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country and we would have to move there, maybe for two orco three years. [laughter] she said why can't you write a biography of napoleon? [laughter]can' [applause] but, of course, then she said what she always says, sure. and, of course, ina has been so much more than that. i read sometimes about historians who have teams of three or perhaps four researchers. i have a team of researchers too, and it's ina. she is the whole team. the only person i have ever trusted to do research on myer books. ina has, of course, written two wonderful books of her own, but somehow despite that, she has always found time for mine. thanks, ina. so what i would -- [applause]
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so when i was told some weeks ago that i would be getting this award, i started remembering all this.i so it is with a very full hearth that i thank the national book foundation, its director, lindao lucas, who wrote me thatte wonderful letter to tell me i had won and all the other people at the foundation. this award has made me remember a life, and that's been a great gift to me. thank you all. [applause]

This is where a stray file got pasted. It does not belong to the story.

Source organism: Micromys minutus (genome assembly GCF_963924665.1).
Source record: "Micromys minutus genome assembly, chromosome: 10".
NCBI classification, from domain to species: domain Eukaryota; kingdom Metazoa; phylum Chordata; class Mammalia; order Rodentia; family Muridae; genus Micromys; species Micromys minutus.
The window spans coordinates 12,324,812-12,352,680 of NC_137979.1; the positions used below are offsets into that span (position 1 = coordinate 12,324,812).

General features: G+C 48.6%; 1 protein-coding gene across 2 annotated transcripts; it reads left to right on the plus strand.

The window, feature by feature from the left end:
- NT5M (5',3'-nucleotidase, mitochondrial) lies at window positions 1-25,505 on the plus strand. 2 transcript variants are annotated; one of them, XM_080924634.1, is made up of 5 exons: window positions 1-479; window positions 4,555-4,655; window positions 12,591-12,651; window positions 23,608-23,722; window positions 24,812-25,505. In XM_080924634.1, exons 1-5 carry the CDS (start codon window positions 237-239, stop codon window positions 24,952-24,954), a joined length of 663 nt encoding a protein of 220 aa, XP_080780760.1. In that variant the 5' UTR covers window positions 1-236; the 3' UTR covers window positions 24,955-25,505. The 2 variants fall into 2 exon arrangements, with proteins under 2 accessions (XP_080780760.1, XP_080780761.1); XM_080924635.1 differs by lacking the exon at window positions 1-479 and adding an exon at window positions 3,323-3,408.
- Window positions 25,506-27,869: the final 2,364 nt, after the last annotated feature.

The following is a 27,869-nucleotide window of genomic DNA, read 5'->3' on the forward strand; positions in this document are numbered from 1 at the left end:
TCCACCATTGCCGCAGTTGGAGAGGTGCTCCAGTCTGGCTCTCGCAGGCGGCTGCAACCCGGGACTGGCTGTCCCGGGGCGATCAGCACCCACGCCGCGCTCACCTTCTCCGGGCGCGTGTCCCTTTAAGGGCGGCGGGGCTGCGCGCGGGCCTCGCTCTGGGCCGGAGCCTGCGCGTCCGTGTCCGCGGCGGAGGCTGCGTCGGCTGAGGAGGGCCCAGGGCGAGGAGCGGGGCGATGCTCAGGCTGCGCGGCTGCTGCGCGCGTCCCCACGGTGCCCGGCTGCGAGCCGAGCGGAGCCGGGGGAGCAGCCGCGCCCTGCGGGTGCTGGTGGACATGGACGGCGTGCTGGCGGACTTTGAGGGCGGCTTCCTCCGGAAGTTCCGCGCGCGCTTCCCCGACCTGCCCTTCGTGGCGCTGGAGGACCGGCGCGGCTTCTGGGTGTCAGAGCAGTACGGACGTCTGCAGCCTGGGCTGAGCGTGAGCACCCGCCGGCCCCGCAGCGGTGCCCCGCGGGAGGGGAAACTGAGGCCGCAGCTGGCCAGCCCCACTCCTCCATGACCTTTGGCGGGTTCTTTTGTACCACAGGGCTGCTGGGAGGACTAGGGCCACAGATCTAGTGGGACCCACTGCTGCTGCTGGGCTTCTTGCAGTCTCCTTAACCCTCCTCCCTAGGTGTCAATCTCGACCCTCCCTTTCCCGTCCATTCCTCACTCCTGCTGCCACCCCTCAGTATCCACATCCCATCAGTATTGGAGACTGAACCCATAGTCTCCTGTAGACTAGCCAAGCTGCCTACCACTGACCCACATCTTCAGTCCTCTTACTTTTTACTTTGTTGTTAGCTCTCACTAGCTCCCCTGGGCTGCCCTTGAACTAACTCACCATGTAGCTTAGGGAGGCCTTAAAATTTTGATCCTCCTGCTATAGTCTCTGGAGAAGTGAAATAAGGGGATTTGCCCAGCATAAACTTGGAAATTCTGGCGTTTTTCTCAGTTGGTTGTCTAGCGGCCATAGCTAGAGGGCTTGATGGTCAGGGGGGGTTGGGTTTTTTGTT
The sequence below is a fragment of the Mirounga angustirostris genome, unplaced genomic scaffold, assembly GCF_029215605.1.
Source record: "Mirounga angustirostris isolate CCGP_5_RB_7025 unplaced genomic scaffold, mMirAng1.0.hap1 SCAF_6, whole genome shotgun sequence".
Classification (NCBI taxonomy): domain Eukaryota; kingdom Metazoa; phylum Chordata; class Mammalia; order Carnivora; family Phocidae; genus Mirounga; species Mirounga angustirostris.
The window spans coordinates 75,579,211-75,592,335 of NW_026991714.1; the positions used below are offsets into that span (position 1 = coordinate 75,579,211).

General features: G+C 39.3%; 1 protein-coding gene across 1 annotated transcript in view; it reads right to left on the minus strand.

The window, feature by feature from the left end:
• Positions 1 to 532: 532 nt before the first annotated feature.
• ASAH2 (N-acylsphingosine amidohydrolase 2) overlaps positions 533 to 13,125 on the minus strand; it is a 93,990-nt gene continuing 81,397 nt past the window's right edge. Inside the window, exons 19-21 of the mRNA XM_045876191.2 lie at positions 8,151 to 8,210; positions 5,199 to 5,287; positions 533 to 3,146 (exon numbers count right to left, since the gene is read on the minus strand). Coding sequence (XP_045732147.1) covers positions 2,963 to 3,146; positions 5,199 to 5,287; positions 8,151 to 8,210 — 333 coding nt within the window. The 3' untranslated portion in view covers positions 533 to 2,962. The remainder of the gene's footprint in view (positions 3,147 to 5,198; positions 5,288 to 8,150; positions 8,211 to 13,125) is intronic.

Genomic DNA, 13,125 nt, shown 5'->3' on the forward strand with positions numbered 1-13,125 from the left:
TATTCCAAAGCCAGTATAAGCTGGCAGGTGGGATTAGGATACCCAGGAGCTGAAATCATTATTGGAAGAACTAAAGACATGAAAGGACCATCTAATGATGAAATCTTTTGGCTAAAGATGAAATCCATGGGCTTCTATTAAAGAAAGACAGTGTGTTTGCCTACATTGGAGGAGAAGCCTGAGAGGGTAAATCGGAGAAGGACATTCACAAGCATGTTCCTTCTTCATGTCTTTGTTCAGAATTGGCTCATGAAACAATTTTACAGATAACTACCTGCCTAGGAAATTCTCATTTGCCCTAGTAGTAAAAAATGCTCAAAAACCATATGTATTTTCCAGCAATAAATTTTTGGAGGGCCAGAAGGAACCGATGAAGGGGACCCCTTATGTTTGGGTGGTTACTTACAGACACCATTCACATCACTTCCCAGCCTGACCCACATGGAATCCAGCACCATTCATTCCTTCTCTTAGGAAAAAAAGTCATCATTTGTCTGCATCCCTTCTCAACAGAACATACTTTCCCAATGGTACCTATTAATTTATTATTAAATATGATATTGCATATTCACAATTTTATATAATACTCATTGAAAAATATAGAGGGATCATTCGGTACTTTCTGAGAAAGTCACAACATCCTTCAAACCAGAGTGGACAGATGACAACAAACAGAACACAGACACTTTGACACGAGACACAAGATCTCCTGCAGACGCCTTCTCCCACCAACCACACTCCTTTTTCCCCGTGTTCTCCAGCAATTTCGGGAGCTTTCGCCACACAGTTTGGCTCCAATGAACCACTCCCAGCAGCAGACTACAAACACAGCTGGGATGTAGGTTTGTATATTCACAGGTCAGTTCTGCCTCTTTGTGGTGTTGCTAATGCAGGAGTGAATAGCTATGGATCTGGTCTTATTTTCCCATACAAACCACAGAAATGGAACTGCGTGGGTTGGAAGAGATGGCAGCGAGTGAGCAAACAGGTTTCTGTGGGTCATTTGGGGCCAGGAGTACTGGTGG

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[applause] >> very nice. i love to see that in the oscars we need you. i am not finished >> that was so great, so heartfelt. boy, i'm so inspired. i want to go out and read all these books. that sounds fascinating, everything he was talking about. everything. i want to meet all the people he talked about and everything about robert moses too. but, look, we're going to have a short dinner break, and then we're going to come back and continue the awards. i hear they're serving some very delicious steak, so enjoy that. word of caution though, if you eat a piece of meat and something happens, you don't feel good, and, you know, everything you say starts not making sense, nobody can understand you, you probably got a trump steak.